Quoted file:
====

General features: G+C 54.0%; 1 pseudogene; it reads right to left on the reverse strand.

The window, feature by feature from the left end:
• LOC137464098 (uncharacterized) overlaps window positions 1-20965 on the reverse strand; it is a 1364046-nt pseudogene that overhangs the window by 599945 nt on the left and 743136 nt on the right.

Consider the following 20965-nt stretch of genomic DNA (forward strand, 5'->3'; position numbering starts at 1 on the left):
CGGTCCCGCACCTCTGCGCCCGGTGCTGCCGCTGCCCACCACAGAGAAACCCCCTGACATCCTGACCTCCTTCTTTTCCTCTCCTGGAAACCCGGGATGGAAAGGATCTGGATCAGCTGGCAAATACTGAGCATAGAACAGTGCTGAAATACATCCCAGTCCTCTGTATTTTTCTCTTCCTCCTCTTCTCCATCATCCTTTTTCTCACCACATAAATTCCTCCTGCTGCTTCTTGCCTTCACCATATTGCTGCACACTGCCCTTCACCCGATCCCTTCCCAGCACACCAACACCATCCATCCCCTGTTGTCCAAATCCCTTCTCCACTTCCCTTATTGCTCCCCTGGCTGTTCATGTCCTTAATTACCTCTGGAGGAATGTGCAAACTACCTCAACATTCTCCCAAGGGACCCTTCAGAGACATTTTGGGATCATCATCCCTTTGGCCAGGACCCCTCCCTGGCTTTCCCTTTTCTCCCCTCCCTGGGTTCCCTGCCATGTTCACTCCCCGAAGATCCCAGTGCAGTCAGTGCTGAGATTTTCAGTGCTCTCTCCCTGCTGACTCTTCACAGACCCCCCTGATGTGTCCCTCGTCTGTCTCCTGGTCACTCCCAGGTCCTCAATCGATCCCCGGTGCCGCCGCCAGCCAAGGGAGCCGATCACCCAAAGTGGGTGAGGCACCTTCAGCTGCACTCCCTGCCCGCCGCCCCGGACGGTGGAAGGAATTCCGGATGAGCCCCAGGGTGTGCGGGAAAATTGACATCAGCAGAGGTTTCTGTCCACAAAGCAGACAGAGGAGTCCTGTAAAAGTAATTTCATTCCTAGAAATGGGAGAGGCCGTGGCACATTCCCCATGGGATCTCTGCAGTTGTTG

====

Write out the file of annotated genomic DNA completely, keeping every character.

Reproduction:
General features: G+C 54.0%; 1 pseudogene; it reads right to left on the reverse strand.

The window, feature by feature from the left end:
• LOC137464098 (uncharacterized) overlaps window positions 1-20965 on the reverse strand; it is a 1364046-nt pseudogene that overhangs the window by 599945 nt on the left and 743136 nt on the right.

Consider the following 20965-nt stretch of genomic DNA (forward strand, 5'->3'; position numbering starts at 1 on the left):
CGGTCCCGCACCTCTGCGCCCGGTGCTGCCGCTGCCCACCACAGAGAAACCCCCTGACATCCTGACCTCCTTCTTTTCCTCTCCTGGAAACCCGGGATGGAAAGGATCTGGATCAGCTGGCAAATACTGAGCATAGAACAGTGCTGAAATACATCCCAGTCCTCTGTATTTTTCTCTTCCTCCTCTTCTCCATCATCCTTTTTCTCACCACATAAATTCCTCCTGCTGCTTCTTGCCTTCACCATATTGCTGCACACTGCCCTTCACCCGATCCCTTCCCAGCACACCAACACCATCCATCCCCTGTTGTCCAAATCCCTTCTCCACTTCCCTTATTGCTCCCCTGGCTGTTCATGTCCTTAATTACCTCTGGAGGAATGTGCAAACTACCTCAACATTCTCCCAAGGGACCCTTCAGAGACATTTTGGGATCATCATCCCTTTGGCCAGGACCCCTCCCTGGCTTTCCCTTTTCTCCCCTCCCTGGGTTCCCTGCCATGTTCACTCCCCGAAGATCCCAGTGCAGTCAGTGCTGAGATTTTCAGTGCTCTCTCCCTGCTGACTCTTCACAGACCCCCCTGATGTGTCCCTCGTCTGTCTCCTGGTCACTCCCAGGTCCTCAATCGATCCCCGGTGCCGCCGCCAGCCAAGGGAGCCGATCACCCAAAGTGGGTGAGGCACCTTCAGCTGCACTCCCTGCCCGCCGCCCCGGACGGTGGAAGGAATTCCGGATGAGCCCCAGGGTGTGCGGGAAAATTGACATCAGCAGAGGTTTCTGTCCACAAAGCAGACAGAGGAGTCCTGTAAAAGTAATTTCATTCCTAGAAATGGGAGAGGCCGTGGCACATTCCCCATGGGATCTCTGCAGTTGTTG